* Encouraging communication throughout the mathematical community

We are committed to creating discussion opportunities for all those interested in math. Through our growing collection of mailing lists, Web-based discussion areas, and ask-an-expert services, we give you places to talk, to reach others with similar interests, and to find answers to your burning questions. See Discussions (, Bridging Research and Practice ( and the T2T Teachers’ Lounge (

* Offering model interactive projects

The Forum’s volunteer ‘math doctors’ and our archive of answers will help you with your math questions–see Ask Dr. Math ( Questions about teaching and math education may be sent to our Teacher2Teacher ( service. Our Problems of the Week ( provide creative, non-routine challenges for students in grades three through twelve. The archived ESCOT Problems ( provide interactive challenges for middle and high school students.

* Making math-related web resources more accessible

When a generic Web directory falls short of your mathematics needs, visit the Forum Internet Mathematics Library (, which covers math and math education Web sites in depth. In our collaboration with the Mathematical Association of America, Mathematical Sciences Digital Library (, we collect mathematics instructional material with authors’ statements and reader reviews; and catalogs mathematics commercial products, complete with editorial reviews, reader ratings and discussion groups. The Problems Library ( offers a convenient interface for searching and browsing the collective archives of the six Problem of the Week services.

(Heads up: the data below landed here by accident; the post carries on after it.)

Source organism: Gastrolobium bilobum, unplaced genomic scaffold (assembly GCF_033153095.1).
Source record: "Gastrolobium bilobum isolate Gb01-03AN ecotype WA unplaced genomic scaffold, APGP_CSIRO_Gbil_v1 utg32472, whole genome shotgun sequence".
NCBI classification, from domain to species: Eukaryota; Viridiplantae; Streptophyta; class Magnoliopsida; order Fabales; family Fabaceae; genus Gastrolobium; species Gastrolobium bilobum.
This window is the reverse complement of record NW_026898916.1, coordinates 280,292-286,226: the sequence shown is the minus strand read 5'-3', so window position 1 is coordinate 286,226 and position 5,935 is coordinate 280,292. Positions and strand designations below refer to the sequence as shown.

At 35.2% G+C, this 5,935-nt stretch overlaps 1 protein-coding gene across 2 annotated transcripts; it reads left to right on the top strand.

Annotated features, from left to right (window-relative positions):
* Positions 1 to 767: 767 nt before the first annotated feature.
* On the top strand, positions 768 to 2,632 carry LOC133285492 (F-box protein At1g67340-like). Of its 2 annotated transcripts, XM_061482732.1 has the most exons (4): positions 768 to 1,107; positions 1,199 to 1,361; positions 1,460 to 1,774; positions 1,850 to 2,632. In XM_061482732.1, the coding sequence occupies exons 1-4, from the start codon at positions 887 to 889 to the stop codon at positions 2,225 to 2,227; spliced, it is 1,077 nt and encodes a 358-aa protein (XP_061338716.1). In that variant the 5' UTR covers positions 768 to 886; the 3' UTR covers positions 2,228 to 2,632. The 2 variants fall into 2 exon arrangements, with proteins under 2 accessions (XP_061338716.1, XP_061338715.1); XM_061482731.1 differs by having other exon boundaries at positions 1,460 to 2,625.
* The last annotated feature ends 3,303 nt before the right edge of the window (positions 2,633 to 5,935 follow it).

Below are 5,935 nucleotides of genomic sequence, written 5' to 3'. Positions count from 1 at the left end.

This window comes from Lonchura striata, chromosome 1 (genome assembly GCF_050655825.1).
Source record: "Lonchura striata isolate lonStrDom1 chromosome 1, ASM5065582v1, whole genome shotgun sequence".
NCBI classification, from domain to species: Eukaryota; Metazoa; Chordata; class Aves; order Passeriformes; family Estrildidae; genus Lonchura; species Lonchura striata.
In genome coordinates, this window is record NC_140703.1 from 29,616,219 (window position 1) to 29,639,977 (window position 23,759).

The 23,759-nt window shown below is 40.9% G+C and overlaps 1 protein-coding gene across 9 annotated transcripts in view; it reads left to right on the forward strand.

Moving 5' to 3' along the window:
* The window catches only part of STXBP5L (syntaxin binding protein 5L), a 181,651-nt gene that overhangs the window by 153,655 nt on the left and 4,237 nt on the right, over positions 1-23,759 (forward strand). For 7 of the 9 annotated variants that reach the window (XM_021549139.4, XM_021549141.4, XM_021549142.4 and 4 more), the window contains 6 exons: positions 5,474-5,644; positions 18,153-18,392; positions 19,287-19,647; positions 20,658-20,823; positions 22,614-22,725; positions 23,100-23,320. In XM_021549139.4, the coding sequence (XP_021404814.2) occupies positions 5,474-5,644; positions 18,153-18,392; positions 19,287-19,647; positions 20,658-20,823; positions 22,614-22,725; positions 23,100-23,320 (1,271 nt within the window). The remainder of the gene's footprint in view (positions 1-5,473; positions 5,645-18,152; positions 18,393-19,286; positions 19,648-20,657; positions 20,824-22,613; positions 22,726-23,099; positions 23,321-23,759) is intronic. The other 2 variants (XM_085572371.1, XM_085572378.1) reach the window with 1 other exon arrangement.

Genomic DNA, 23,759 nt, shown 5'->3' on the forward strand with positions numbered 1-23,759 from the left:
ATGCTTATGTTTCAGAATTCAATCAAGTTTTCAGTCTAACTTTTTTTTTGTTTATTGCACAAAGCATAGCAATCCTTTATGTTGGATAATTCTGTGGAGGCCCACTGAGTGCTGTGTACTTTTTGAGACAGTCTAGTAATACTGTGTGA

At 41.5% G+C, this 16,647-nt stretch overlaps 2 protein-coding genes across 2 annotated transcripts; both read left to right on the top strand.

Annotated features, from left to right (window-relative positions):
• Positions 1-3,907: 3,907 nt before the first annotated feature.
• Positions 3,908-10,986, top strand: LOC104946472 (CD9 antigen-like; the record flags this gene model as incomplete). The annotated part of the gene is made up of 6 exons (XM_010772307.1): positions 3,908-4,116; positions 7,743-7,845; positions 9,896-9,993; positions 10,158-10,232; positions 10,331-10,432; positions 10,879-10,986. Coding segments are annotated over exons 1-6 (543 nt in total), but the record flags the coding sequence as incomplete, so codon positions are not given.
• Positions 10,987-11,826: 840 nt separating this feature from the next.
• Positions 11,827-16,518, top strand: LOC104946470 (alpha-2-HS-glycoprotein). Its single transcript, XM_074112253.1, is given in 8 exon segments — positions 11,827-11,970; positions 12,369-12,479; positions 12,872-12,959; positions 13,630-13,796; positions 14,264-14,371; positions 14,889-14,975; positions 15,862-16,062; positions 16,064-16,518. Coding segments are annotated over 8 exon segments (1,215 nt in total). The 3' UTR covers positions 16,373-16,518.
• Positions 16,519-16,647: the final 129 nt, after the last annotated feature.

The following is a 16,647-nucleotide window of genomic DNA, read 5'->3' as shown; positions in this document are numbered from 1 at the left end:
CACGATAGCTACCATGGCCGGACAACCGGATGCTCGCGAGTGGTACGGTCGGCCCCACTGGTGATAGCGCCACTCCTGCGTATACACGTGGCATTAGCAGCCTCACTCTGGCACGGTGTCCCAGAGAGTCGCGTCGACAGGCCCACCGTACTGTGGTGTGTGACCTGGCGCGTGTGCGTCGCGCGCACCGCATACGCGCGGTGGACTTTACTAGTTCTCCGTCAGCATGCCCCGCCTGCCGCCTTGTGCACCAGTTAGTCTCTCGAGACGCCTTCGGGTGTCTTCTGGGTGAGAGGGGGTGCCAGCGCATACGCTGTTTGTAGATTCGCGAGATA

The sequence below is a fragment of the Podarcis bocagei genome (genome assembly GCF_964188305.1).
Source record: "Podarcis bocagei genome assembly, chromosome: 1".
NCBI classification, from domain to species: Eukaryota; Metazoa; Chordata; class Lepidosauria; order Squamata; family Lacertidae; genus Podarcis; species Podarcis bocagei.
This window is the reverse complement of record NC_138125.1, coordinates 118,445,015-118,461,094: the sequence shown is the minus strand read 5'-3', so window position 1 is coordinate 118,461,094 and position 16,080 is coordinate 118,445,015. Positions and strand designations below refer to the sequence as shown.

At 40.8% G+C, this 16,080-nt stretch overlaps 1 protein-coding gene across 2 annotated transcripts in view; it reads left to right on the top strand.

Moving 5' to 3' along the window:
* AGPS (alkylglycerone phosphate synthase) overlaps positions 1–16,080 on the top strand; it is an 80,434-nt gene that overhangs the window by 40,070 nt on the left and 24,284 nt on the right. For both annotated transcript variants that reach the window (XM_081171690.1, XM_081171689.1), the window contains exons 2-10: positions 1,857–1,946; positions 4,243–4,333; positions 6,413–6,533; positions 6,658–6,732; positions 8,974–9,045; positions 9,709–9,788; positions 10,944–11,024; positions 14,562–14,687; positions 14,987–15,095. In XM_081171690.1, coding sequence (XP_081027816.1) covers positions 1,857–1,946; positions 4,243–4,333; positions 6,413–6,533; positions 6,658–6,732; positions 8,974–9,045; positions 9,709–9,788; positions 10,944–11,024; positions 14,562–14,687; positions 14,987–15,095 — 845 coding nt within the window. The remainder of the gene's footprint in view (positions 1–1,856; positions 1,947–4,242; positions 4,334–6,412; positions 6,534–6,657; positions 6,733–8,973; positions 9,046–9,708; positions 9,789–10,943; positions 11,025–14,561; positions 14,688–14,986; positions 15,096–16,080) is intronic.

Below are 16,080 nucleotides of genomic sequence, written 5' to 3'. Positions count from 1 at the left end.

* Providing high-quality math and math education content

There’s a lot of material on the Web, but how good is it, and how does it take advantage of new technologies or implement new pedagogy? We have worked with teachers, students, and researchers to put the best of their materials on the Web. This collaborative work is available via the Forum’s Teacher Exchange: Forum Web Units ( Teachers are invited to use the Web interface to contribute their own lessons.

* Growing with the Web

We notify you about new sites of interest, feature the latest and best, and host focused and timely discussions of math education and associated source materials in the Math Forum Internet News (

(3) The Gateway to Educational Materials

Contact: Marilyn Tickner  –  – (315) 443-3640


The Gateway to Educational Materials is a Consortium effort to provide educators with quick and easy access to thousands of educational resources found on various federal, state, university, non-profit, and commercial Internet sites. GEM is sponsored by the U.S. Department of Education.